I wanted to share my story of when I went to by GP to talk about how I was feeling depressed due to the bulling I was getting at school. I came out at age 12 and the bullying started nearly straight away. People wouldn't talk to me, friends rejected me, I was basically alone for quite some time. I felt depressed and my mother thought it would be good for me to speak to my GP. When I went I told him what was going on and why. He's response to me was 'try and not be a lesbian' and see if that works. He said "You should tell people that you were confused and you are not a lesbian anymore". My mother was so shocked and grabbed my arm and we left.
I ended up having to change school due to the bullying and my mother signed me up for a different GP who put me on meds and entered me into counselling.
10 years later I am a happy and healthy lesbian.
The point of my story is, there are good GPs and not so good GPs. Find one that's right for you and understands. This is why training and representation matters.
it is always in everyone's mouth to ''speak to your GP''. I have a lovely old man as a GP, but one time there was the other doctor of the practice, a man a bit younger, married.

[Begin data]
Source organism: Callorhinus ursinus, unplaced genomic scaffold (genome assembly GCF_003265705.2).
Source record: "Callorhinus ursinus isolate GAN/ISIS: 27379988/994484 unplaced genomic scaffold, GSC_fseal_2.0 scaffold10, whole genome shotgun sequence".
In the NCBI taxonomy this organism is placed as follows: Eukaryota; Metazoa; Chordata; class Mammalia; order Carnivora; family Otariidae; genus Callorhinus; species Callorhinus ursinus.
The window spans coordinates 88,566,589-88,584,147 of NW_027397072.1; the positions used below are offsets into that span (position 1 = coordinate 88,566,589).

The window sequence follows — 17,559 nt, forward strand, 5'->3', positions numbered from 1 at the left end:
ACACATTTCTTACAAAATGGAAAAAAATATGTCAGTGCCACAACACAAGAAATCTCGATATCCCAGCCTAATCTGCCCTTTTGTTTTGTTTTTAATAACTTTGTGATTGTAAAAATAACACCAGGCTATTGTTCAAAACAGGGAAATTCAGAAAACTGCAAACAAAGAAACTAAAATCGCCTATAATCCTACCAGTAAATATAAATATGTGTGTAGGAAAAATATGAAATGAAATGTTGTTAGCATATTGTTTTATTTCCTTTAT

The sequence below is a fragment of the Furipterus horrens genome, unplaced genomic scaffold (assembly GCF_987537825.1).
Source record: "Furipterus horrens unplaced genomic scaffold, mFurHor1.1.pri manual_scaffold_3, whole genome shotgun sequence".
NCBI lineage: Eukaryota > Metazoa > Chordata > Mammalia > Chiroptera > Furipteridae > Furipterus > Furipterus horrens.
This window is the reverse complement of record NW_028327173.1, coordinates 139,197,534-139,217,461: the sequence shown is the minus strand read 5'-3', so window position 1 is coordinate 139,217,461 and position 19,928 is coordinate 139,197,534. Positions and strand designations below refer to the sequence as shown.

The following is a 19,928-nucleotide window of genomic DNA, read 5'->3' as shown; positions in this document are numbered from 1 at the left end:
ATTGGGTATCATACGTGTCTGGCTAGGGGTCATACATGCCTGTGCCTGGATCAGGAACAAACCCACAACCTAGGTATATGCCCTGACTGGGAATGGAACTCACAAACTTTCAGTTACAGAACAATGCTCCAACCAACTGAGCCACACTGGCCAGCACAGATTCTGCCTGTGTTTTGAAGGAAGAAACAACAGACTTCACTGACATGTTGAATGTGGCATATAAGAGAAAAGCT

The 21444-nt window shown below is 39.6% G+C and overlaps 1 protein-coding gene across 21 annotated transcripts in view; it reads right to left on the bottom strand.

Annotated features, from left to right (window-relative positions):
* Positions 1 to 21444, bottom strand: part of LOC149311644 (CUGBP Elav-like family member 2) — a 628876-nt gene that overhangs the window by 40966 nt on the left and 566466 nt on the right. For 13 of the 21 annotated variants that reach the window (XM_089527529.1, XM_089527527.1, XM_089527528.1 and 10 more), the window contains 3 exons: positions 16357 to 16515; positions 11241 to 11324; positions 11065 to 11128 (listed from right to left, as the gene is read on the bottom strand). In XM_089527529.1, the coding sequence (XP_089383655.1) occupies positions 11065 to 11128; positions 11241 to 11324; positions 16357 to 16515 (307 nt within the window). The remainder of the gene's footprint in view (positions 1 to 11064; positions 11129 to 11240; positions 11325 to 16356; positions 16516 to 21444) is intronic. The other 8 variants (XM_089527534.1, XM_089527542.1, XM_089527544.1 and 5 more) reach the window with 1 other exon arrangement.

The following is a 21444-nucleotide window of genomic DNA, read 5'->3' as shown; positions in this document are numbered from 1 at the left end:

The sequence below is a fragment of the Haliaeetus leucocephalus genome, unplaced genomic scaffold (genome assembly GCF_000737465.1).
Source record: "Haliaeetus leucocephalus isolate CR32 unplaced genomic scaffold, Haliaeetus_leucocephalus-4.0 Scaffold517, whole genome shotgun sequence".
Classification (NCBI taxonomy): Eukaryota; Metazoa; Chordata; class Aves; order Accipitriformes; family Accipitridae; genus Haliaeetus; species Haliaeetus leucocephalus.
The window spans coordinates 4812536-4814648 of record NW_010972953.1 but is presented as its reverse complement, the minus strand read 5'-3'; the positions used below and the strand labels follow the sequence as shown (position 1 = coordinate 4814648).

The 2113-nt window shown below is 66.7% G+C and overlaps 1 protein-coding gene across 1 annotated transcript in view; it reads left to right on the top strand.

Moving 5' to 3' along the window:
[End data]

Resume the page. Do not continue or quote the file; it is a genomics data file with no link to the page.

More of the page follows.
So I said I was bisexual because I was discussing mental health problems that involved strong crushes and emotions I was having on the job.
he goes: ''bisexual?'' ''yes'' ''have you had sex with a woman???'' he looked EXCITED asking this I kid you not, it's disgusting ''yes'' ''and you had sex with a man, too?'' ''---'' at that point I made a face and repeated ''...bisexual...''
Needless to say, he wasn't paying me any attention after that and refused to take me seriously. I wasn't there to discuss bisexuality, I was there to discuss how to deal with my emotions and how to keep my job, plus surviving stress.
This guy is an intelligent hard working doctor, so clearly I fell like trash.